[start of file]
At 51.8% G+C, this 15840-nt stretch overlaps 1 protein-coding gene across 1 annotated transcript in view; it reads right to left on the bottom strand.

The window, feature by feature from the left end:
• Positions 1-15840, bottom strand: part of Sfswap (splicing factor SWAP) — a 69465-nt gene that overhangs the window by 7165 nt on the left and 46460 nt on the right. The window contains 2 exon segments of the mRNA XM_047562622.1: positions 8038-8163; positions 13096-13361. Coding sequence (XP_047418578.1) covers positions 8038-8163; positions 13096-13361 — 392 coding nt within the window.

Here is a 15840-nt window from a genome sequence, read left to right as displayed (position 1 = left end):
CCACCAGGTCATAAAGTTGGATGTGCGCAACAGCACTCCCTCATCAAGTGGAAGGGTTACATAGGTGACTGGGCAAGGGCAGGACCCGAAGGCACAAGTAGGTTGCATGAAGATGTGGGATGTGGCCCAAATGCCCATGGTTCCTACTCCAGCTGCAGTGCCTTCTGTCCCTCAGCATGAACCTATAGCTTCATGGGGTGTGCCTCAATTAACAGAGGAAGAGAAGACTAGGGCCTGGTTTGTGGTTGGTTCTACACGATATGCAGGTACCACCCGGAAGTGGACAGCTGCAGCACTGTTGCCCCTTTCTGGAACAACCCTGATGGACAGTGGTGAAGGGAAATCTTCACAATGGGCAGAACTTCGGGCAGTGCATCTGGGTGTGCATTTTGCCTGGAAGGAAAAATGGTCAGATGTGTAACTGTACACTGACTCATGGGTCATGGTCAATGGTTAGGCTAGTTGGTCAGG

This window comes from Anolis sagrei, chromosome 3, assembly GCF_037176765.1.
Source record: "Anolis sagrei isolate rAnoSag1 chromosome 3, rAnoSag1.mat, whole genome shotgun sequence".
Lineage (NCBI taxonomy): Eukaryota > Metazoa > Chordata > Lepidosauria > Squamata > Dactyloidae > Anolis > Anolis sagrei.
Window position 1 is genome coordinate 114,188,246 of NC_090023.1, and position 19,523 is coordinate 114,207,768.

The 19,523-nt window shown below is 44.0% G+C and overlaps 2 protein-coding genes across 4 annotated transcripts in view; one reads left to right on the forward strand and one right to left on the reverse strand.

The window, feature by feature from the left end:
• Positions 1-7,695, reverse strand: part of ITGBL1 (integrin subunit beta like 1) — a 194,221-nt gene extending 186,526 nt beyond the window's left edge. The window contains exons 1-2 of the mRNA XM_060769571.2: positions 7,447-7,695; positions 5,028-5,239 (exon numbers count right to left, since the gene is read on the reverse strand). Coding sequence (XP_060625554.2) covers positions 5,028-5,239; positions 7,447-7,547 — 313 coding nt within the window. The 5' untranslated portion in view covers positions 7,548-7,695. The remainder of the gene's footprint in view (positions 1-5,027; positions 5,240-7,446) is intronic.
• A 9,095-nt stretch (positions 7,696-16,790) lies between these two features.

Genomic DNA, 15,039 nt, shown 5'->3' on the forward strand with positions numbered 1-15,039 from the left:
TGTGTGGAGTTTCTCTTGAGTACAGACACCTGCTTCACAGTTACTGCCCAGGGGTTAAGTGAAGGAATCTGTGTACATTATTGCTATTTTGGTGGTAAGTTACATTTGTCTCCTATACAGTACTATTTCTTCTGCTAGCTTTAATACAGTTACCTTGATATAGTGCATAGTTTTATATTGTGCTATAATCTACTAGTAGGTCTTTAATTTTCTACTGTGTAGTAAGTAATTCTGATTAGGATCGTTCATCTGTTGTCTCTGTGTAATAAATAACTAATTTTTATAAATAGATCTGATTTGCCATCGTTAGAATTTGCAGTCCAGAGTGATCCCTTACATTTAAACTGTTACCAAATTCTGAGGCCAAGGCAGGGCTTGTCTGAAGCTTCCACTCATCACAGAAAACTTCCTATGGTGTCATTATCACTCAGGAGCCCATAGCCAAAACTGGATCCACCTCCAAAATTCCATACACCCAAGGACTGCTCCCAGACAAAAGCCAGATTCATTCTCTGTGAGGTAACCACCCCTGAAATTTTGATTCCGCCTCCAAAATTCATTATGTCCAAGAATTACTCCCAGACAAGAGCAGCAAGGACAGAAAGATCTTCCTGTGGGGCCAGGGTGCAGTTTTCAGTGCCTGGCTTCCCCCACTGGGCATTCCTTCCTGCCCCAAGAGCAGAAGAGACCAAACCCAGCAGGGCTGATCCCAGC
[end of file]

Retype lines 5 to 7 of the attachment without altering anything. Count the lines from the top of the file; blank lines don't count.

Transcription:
CCACCAGGTCATAAAGTTGGATGTGCGCAACAGCACTCCCTCATCAAGTGGAAGGGTTACATAGGTGACTGGGCAAGGGCAGGACCCGAAGGCACAAGTAGGTTGCATGAAGATGTGGGATGTGGCCCAAATGCCCATGGTTCCTACTCCAGCTGCAGTGCCTTCTGTCCCTCAGCATGAACCTATAGCTTCATGGGGTGTGCCTCAATTAACAGAGGAAGAGAAGACTAGGGCCTGGTTTGTGGTTGGTTCTACACGATATGCAGGTACCACCCGGAAGTGGACAGCTGCAGCACTGTTGCCCCTTTCTGGAACAACCCTGATGGACAGTGGTGAAGGGAAATCTTCACAATGGGCAGAACTTCGGGCAGTGCATCTGGGTGTGCATTTTGCCTGGAAGGAAAAATGGTCAGATGTGTAACTGTACACTGACTCATGGGTCATGGTCAATGGTTAGGCTAGTTGGTCAGG

This window comes from Anolis sagrei, chromosome 3, assembly GCF_037176765.1.
Source record: "Anolis sagrei isolate rAnoSag1 chromosome 3, rAnoSag1.mat, whole genome shotgun sequence".